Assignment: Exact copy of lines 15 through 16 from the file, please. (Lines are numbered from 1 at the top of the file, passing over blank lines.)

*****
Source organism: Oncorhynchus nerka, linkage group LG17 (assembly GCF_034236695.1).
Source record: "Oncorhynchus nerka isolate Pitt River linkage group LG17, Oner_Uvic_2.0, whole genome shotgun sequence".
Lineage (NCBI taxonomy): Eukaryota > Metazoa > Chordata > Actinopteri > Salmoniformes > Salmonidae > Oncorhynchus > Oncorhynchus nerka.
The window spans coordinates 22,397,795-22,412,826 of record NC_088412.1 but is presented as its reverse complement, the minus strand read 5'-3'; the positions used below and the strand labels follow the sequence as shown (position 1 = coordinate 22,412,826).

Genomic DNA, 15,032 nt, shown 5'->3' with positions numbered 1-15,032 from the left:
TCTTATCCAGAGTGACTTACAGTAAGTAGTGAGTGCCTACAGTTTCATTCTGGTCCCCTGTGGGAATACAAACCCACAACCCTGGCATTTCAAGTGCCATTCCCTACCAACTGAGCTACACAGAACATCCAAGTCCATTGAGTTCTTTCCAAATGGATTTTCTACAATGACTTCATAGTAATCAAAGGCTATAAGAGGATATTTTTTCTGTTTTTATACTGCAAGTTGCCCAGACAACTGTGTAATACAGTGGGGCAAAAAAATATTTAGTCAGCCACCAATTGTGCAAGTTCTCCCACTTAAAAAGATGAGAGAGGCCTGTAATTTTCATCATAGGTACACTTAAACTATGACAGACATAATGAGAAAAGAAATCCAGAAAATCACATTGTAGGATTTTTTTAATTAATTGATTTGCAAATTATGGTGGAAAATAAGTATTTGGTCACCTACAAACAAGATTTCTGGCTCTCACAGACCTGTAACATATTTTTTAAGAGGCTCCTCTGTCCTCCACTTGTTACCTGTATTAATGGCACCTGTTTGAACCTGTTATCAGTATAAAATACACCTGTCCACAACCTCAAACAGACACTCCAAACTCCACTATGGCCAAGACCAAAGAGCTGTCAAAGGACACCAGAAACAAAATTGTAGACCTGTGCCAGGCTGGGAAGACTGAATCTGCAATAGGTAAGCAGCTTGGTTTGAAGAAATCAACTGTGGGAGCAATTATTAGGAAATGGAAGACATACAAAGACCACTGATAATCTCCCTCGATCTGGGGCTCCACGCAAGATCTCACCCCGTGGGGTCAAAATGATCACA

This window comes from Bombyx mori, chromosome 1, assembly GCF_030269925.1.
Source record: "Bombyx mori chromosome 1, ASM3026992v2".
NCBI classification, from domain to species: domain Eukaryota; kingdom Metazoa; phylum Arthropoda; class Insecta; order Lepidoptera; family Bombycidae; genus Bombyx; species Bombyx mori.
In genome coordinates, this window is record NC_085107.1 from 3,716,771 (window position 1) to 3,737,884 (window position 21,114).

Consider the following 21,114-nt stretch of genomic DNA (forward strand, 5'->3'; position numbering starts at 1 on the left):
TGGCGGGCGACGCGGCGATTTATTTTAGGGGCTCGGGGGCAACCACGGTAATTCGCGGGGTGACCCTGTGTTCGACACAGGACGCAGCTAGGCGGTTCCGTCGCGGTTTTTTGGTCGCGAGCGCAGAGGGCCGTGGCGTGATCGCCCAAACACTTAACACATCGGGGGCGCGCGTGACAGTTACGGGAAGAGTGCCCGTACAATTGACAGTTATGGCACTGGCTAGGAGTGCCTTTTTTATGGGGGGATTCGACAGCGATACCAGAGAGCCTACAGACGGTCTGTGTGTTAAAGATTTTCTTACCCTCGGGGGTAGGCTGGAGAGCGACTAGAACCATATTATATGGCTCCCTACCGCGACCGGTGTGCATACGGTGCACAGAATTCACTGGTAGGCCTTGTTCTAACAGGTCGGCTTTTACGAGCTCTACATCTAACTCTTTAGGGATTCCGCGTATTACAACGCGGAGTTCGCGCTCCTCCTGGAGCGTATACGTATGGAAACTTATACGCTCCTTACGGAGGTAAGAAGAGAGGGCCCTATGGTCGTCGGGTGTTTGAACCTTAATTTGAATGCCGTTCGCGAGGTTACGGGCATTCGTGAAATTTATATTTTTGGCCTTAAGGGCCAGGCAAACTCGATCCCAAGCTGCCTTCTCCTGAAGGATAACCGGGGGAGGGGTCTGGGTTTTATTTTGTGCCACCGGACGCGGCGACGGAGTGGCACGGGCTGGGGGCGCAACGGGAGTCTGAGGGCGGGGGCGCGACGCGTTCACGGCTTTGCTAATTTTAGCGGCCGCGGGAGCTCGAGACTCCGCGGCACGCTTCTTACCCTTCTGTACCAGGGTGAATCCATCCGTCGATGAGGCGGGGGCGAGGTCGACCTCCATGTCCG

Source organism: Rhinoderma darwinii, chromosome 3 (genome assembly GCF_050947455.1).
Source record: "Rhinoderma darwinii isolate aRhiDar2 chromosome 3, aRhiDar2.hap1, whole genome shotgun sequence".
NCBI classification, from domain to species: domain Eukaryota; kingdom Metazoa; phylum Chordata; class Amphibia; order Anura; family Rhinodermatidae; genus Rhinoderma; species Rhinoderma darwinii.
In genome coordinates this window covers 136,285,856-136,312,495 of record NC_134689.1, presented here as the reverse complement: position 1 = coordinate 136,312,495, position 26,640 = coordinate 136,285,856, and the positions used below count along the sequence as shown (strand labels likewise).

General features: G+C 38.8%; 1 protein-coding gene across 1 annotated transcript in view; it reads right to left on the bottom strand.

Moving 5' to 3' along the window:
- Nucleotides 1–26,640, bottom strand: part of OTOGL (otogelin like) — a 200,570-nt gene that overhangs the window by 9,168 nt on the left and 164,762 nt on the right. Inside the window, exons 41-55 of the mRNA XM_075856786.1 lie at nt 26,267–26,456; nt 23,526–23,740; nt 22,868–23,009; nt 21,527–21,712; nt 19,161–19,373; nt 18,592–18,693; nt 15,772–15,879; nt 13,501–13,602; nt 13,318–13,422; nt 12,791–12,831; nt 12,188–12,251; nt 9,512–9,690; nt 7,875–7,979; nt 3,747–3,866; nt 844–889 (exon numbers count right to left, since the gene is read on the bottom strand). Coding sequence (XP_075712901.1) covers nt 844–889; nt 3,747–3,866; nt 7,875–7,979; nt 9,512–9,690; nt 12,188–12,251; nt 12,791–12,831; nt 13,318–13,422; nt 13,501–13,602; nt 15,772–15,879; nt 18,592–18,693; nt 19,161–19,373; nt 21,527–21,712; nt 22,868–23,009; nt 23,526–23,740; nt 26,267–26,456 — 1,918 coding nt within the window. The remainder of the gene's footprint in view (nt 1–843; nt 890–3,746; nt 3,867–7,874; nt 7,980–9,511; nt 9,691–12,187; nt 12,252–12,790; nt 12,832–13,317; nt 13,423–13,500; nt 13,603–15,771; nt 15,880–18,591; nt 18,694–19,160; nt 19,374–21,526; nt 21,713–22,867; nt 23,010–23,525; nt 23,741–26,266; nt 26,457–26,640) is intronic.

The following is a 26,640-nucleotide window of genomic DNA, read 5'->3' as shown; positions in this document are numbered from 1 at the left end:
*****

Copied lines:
NCBI classification, from domain to species: domain Eukaryota; kingdom Metazoa; phylum Chordata; class Amphibia; order Anura; family Rhinodermatidae; genus Rhinoderma; species Rhinoderma darwinii.
In genome coordinates this window covers 136,285,856-136,312,495 of record NC_134689.1, presented here as the reverse complement: position 1 = coordinate 136,312,495, position 26,640 = coordinate 136,285,856, and the positions used below count along the sequence as shown (strand labels likewise).